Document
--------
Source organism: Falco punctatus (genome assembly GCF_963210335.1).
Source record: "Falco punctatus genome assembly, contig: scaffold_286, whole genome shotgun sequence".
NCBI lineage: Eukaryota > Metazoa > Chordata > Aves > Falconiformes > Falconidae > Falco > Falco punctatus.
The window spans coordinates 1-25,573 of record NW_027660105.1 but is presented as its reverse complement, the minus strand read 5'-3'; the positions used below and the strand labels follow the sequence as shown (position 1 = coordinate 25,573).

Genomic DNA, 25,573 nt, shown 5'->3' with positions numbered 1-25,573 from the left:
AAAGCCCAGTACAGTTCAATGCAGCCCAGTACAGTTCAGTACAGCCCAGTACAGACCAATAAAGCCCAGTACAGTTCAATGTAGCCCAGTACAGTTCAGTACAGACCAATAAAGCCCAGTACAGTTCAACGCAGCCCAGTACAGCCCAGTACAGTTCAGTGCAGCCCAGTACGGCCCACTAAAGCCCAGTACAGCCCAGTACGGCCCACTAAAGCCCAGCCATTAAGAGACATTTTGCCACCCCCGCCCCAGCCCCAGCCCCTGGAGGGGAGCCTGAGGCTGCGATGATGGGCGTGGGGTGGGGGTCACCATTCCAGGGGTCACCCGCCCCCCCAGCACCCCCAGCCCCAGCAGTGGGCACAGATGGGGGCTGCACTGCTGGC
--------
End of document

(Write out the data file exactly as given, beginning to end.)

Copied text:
Source organism: Falco punctatus (genome assembly GCF_963210335.1).
Source record: "Falco punctatus genome assembly, contig: scaffold_286, whole genome shotgun sequence".
NCBI lineage: Eukaryota > Metazoa > Chordata > Aves > Falconiformes > Falconidae > Falco > Falco punctatus.
The window spans coordinates 1-25,573 of record NW_027660105.1 but is presented as its reverse complement, the minus strand read 5'-3'; the positions used below and the strand labels follow the sequence as shown (position 1 = coordinate 25,573).

Genomic DNA, 25,573 nt, shown 5'->3' with positions numbered 1-25,573 from the left:
AAAGCCCAGTACAGTTCAATGCAGCCCAGTACAGTTCAGTACAGCCCAGTACAGACCAATAAAGCCCAGTACAGTTCAATGTAGCCCAGTACAGTTCAGTACAGACCAATAAAGCCCAGTACAGTTCAACGCAGCCCAGTACAGCCCAGTACAGTTCAGTGCAGCCCAGTACGGCCCACTAAAGCCCAGTACAGCCCAGTACGGCCCACTAAAGCCCAGCCATTAAGAGACATTTTGCCACCCCCGCCCCAGCCCCAGCCCCTGGAGGGGAGCCTGAGGCTGCGATGATGGGCGTGGGGTGGGGGTCACCATTCCAGGGGTCACCCGCCCCCCCAGCACCCCCAGCCCCAGCAGTGGGCACAGATGGGGGCTGCACTGCTGGC